- Interaction design will begin when a problem and potential solution have been identified. Engineering will begin only after the interaction design has reached a soft consensus.
- The product will be continuously tested on users, and be iterated on where needed.
- We will not constrain ourselves to past designs and engineering work unless there is a very compelling reason to do so, e.g. it makes sense for the future, it aligns well with what users want, or we determine that the trade-off of engineering work is worth a slightly worse user experience.
- Deadlines will be of relative, rather than absolute importance. We will focus on the long-term vision, and treat releases as check-ins.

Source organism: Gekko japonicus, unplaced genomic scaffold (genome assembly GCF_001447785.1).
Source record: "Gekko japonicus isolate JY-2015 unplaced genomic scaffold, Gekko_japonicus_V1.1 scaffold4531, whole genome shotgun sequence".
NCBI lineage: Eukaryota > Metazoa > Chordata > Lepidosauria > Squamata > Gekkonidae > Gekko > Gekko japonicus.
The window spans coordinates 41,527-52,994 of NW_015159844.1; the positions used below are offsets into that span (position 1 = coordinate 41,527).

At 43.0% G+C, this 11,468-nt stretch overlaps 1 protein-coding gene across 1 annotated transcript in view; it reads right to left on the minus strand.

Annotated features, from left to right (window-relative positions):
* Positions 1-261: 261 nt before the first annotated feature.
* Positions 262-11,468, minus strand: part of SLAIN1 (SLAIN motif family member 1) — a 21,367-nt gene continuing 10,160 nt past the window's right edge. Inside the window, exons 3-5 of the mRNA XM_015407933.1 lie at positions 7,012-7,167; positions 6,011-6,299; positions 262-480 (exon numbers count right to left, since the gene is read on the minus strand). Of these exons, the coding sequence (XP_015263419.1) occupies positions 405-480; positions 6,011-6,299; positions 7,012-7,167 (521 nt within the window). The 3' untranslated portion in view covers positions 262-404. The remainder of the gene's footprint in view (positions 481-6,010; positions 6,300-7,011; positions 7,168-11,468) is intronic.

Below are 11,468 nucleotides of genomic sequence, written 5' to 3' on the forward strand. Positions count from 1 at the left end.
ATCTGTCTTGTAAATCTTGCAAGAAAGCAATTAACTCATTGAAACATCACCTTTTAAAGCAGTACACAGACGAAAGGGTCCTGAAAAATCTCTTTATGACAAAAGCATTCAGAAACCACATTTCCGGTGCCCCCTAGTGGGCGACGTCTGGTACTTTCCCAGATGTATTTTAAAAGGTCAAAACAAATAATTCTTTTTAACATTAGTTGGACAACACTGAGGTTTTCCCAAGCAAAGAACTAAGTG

The focus during this phase will be on gathering and parsing data from users. We will conduct interviews, the purpose of these being to figure out what exactly users want to be able to customize. We will be careful to be unbiased, and to help interviewees break free of the constraints of native platforms in their answers without directly mentioning this.
- Write recruiting criteria. Background, interests, understanding, passionate about phones.
Here are some of the questions that we will ask:
- What is your background? Interests? Understanding of mobile space? Technical background? What are you passionate about?
- (If they know about Firefox OS) What do you think of Firefox OS?
- (If they know about Spark) What do you think of Spark?
- What is something about your phone that you wish was different?
- Colors, layout, functionality, apps, system, hardware.
- What apps do you use the most? What do you do with them?